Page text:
Birdshot chorioretinopathy (BCR) is a rare and poorly understood form of posterior uveitis, affecting both eyes in a chronic and progressive course which, in the absence of prompt diagnosis and adequate immuno-suppression, results in irreversible loss of visual function ). The mean age of presentation of BCR is 53 Positive Mindset in Patients With Uveitis years of age, and the condition reduces a patient's ability to undertake activities of daily living. There is no known cure; corticosteroids, such as prednisolone, are often used to control the symptoms, but prolonged use at higher doses (> 10 mg) may cause side effects ( There are various ways to measure quality of life. QoL scales may assess overall wellbeing, or may be stratified into subscales measuring specific domains of life. For example, the WHOQOL-100 measures quality of physical health, psychological health, independence, social relationships, environment, and religious beliefs ( In recent years, QoL and other PROMs have become an important index of the impact of treatment on the patient. For example, in the UK since 2009, PROMs have been routinely used for patients under- going surgery for inguinal hernia, varicose veins, and hip and knee replacement ( Several scales have been validated for general use in healthcare. However, some of these are rather lengthy, for example, the WHOQOL-100 which consists of 100 items. Despite its overall strengths, the WHOQOL-100 may be time consuming for the patient to complete and for staff to administer. This can reduce response rates, which in turn may reduce the validity of findings. In recognition of the need for brevity, there has been a trend towards reducing the length of questionnaires, for example, the WHOQOL-BREF is an abbreviated 26-item version of the WHOQOL-100. As has happened in other fields, the factors that affect QoL in people with BCR have recently begun to receive research attention. For example, one study used the National Eye Institute Visual Function Questionnaire-25 (NEI VFQ-25), a 25-item measure of QoL for eye problems (which includes two items regarding frustration and worry), and found that changes in automated perimetry and symptoms were related to reduced QoL, independent of changes in best-corrected visual acuity (As with the trend to brevity of measurement in other fields, a six-item version of VFQ-25, the VFQ-UI health-state classification, has been validated The six-item version assesses near vision, distance vision, social vision, role difficulties, vision dependency and vision-related mental health.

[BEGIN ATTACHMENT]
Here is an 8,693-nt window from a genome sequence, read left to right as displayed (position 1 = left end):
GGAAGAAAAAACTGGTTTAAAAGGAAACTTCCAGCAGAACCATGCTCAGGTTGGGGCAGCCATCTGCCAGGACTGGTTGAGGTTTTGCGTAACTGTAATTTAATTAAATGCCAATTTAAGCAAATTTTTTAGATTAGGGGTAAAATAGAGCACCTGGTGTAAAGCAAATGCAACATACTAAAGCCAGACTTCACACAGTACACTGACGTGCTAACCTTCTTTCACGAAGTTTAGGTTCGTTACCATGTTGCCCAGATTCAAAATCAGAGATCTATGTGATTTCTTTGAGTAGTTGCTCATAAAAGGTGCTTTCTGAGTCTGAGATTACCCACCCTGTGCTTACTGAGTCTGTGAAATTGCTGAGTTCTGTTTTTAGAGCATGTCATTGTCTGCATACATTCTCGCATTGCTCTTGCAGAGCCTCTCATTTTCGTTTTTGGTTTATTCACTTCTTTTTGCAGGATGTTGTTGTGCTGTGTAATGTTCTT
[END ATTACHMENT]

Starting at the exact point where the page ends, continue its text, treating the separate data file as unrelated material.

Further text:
Although PROMs represent a trend towards recognising the importance of psychological aspects of physical health problems, not all PROMs specifically measure psychological health. This is less than satisfactory for re- searchers who are interested in the psychological health of their patients, for example, in response to a change in medication, response to an intervention, or a change from inpatient to community care. In all such cases the mindset of the patient is of importance, and a brief measure may be useful, especially where the patient's condition impairs their ability to use questionnaires, or in situations where time is restricted. However, brevity may not be the whole solution to the problems of patient impairment and time pressures, because a brief measure ideally should measure all relevant QoL domains. Although being a major step forward in terms of brevity, the VFQ-UI health-state classification measures mental health with only one item, and does not specifically measure positive mindset. Also, it is disease-specific, thus the VFQ-UI health-state classification cannot be administered to assess the mental health scores of someone without a vision-related illness. To date, no questionnaire exists that measures positive mindset through assessing everyday aspects of mental life such as a person's happiness, confidence, feelings of being in control, mental stability, motivation and optimism. Some questionnaires come close to doing so, for example, the Depression, Anxiety and Positive Outlook Scale (DAPOS) questionnaire by has a three-item subscale for positive outlook, which assesses happiness and to some extent optimism. The Positive Outlook Index consists of three items regarding subjective wellbeing, but includes one item that is specific to older populations only. Thus, what might be considered the basic elements of a general factor of wellbeing (such as happiness, confidence, feeling in control, mental stability, motivation and optimism) are not assessed as part of a single brief PROM measure.